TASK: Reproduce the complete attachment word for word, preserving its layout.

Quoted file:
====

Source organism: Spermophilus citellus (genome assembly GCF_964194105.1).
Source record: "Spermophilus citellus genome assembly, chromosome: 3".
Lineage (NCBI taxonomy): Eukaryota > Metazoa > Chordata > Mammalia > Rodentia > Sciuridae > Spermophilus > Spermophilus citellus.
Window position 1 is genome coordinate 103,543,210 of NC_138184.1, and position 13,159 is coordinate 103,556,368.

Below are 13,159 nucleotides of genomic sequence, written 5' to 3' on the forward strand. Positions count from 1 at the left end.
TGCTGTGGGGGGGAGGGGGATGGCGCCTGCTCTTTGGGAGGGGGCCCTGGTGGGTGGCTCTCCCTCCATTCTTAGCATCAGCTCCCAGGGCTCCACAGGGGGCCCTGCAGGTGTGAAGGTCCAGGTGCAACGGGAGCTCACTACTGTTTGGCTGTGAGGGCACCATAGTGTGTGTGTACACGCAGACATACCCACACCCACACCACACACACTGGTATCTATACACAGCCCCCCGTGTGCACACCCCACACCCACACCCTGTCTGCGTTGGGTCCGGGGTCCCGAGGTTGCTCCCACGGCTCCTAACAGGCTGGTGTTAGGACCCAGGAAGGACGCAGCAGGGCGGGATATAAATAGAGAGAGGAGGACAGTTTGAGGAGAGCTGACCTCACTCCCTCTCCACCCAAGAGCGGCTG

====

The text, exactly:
Source organism: Spermophilus citellus (genome assembly GCF_964194105.1).
Source record: "Spermophilus citellus genome assembly, chromosome: 3".
Lineage (NCBI taxonomy): Eukaryota > Metazoa > Chordata > Mammalia > Rodentia > Sciuridae > Spermophilus > Spermophilus citellus.
Window position 1 is genome coordinate 103,543,210 of NC_138184.1, and position 13,159 is coordinate 103,556,368.

Below are 13,159 nucleotides of genomic sequence, written 5' to 3' on the forward strand. Positions count from 1 at the left end.
TGCTGTGGGGGGGAGGGGGATGGCGCCTGCTCTTTGGGAGGGGGCCCTGGTGGGTGGCTCTCCCTCCATTCTTAGCATCAGCTCCCAGGGCTCCACAGGGGGCCCTGCAGGTGTGAAGGTCCAGGTGCAACGGGAGCTCACTACTGTTTGGCTGTGAGGGCACCATAGTGTGTGTGTACACGCAGACATACCCACACCCACACCACACACACTGGTATCTATACACAGCCCCCCGTGTGCACACCCCACACCCACACCCTGTCTGCGTTGGGTCCGGGGTCCCGAGGTTGCTCCCACGGCTCCTAACAGGCTGGTGTTAGGACCCAGGAAGGACGCAGCAGGGCGGGATATAAATAGAGAGAGGAGGACAGTTTGAGGAGAGCTGACCTCACTCCCTCTCCACCCAAGAGCGGCTG